More than half of students from low‑income households
$0 still needed
Behavior Building Blocks
My students need 13 Lego(r) Bricks & More Builders of Tomorrow sets to support "push-in" classroom behavior interventions.
Where did you learn how to share? How to take turns? How to collaborate and respect other people's ideas? These are all essential building blocks of character and behavior. Through structured Lego-based activities, students can receive extra support for behavior and character building in the class.
The students in this school are first through third graders.
They are located in a suburb of a struggling industrial city. They are bright-eyed and energetic. They are students with special needs. Many of these students are identified as being "at-risk." A large percentage of the population at this school is transient, and may move several times and stay with different families throughout the school year. Adversity is not a foreign concept to the families or staff at the school. The school that these students attend is a school that is committed to caring for these students. The staff is known for going above and beyond expectations to help students learn and to create a safe and nurturing learning environment. The school has adopted a Positive Behavior Intervention Support program and is working to intertwine that with the school's academic portion of Response to Intervention.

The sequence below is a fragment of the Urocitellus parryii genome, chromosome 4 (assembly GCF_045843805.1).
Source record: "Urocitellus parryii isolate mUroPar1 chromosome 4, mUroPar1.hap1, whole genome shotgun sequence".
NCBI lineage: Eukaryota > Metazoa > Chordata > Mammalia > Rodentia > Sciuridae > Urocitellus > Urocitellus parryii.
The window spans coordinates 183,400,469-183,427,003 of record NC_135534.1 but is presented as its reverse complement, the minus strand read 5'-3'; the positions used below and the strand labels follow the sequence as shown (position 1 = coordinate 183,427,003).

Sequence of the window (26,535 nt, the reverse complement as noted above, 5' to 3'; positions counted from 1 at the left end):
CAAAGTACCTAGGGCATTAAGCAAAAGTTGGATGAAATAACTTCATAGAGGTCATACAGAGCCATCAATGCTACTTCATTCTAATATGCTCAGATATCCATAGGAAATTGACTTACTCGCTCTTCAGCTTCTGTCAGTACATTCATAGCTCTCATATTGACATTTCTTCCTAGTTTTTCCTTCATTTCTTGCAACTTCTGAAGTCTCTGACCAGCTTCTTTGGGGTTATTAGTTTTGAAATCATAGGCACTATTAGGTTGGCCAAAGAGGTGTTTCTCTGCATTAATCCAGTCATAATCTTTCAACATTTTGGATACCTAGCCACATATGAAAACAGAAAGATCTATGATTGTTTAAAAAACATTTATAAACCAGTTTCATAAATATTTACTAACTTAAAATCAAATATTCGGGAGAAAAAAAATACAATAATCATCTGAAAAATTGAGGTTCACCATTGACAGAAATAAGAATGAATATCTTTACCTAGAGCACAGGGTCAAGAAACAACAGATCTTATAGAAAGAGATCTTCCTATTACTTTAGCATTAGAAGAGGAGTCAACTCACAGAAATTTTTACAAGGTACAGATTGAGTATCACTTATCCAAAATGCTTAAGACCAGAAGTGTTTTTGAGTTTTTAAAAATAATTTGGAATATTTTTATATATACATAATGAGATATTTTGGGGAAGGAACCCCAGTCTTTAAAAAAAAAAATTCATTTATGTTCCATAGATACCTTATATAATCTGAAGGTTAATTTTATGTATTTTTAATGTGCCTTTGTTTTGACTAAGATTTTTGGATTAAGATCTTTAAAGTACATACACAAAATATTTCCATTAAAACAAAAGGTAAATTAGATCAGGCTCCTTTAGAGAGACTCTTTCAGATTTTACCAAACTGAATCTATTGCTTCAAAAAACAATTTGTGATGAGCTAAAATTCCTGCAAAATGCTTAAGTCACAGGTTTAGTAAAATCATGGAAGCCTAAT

The students in this school are young, impressionable and energetic first through third graders. These students need a lot of social coaching. Between students who are identified as having special needs and a majority of students who are labeled as "at risk" all of these students can benefit from learning how to appropriately play and interact with other human beings. These students are exposed to their family's stress and conflict on a daily basis. Unfortunately, many of the students are witness to more inappropriate social interactions than appropriate. Here, at school, it is important to model and coach that appropriate social interaction. These are bright kids who mean well. Legos are toys that have inspired kids for years to build new worlds and break barriers. Through a structured social/emotional behavior intervention curriculum, students will receive classroom interventions to coach appropriate social interaction and the building blocks of a strong character foundation.
This project has the potential to positively affect students' lives in so many different ways.
First, these supplies would allow a structured positive behavior support to start in the classroom. The activities are created to teach and coach character building skills and appropriate, positive social interaction in a safe environment. Extension activities can be used to target problem behaviors or to bridge academic engagement. All of this is designed to engage students in positive behaviors!
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